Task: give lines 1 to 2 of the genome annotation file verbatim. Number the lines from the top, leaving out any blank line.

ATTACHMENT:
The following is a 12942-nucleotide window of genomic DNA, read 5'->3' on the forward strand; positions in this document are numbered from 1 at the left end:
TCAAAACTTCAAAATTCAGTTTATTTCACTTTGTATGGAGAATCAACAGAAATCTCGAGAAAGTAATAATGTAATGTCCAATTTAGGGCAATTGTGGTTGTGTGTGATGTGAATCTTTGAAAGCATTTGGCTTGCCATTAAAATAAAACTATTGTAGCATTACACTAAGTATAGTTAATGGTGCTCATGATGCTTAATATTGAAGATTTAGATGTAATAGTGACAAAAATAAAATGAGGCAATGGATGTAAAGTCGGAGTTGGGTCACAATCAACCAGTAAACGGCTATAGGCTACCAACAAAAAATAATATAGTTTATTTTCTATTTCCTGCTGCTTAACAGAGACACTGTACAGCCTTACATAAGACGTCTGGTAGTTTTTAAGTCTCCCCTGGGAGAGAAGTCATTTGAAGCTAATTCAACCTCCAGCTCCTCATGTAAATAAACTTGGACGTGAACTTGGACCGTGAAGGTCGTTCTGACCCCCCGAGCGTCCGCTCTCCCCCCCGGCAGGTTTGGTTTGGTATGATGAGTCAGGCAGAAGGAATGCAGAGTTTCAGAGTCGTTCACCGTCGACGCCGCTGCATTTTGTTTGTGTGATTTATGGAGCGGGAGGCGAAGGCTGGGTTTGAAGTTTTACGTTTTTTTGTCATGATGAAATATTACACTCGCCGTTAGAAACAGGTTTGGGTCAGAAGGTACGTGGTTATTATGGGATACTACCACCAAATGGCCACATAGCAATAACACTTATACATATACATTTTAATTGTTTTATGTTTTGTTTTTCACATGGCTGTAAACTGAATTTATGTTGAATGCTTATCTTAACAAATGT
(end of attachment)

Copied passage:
The following is a 12942-nucleotide window of genomic DNA, read 5'->3' on the forward strand; positions in this document are numbered from 1 at the left end:
TCAAAACTTCAAAATTCAGTTTATTTCACTTTGTATGGAGAATCAACAGAAATCTCGAGAAAGTAATAATGTAATGTCCAATTTAGGGCAATTGTGGTTGTGTGTGATGTGAATCTTTGAAAGCATTTGGCTTGCCATTAAAATAAAACTATTGTAGCATTACACTAAGTATAGTTAATGGTGCTCATGATGCTTAATATTGAAGATTTAGATGTAATAGTGACAAAAATAAAATGAGGCAATGGATGTAAAGTCGGAGTTGGGTCACAATCAACCAGTAAACGGCTATAGGCTACCAACAAAAAATAATATAGTTTATTTTCTATTTCCTGCTGCTTAACAGAGACACTGTACAGCCTTACATAAGACGTCTGGTAGTTTTTAAGTCTCCCCTGGGAGAGAAGTCATTTGAAGCTAATTCAACCTCCAGCTCCTCATGTAAATAAACTTGGACGTGAACTTGGACCGTGAAGGTCGTTCTGACCCCCCGAGCGTCCGCTCTCCCCCCCGGCAGGTTTGGTTTGGTATGATGAGTCAGGCAGAAGGAATGCAGAGTTTCAGAGTCGTTCACCGTCGACGCCGCTGCATTTTGTTTGTGTGATTTATGGAGCGGGAGGCGAAGGCTGGGTTTGAAGTTTTACGTTTTTTTGTCATGATGAAATATTACACTCGCCGTTAGAAACAGGTTTGGGTCAGAAGGTACGTGGTTATTATGGGATACTACCACCAAATGGCCACATAGCAATAACACTTATACATATACATTTTAATTGTTTTATGTTTTGTTTTTCACATGGCTGTAAACTGAATTTATGTTGAATGCTTATCTTAACAAATGT